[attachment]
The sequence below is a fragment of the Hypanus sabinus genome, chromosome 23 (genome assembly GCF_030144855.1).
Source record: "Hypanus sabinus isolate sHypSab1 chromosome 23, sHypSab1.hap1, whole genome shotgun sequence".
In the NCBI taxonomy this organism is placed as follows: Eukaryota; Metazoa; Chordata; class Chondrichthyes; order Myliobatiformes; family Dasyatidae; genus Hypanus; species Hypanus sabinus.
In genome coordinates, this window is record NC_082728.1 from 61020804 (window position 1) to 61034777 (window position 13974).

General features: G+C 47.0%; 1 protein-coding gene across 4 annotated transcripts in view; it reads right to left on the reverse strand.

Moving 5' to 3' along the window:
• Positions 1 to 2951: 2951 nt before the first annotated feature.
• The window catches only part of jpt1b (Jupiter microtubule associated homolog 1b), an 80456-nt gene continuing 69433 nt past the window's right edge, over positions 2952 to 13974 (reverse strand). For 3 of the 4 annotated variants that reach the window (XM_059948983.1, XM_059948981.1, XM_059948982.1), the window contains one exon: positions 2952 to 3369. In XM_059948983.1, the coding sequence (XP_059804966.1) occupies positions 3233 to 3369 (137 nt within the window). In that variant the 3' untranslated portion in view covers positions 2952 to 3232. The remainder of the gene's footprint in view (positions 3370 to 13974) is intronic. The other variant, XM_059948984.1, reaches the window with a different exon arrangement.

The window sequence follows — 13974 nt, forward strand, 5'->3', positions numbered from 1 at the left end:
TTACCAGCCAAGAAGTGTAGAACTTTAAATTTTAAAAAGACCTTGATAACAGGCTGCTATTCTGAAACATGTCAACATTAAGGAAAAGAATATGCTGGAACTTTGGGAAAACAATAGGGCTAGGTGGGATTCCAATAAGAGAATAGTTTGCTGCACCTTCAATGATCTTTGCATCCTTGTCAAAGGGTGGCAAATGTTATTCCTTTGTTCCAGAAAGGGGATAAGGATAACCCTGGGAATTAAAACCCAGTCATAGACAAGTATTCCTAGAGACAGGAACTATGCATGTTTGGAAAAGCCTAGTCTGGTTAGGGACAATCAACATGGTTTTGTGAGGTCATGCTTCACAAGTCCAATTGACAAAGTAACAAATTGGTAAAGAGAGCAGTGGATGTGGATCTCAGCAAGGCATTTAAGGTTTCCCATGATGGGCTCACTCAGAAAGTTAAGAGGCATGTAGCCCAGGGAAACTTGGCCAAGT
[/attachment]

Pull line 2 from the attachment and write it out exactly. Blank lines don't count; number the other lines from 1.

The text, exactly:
Source record: "Hypanus sabinus isolate sHypSab1 chromosome 23, sHypSab1.hap1, whole genome shotgun sequence".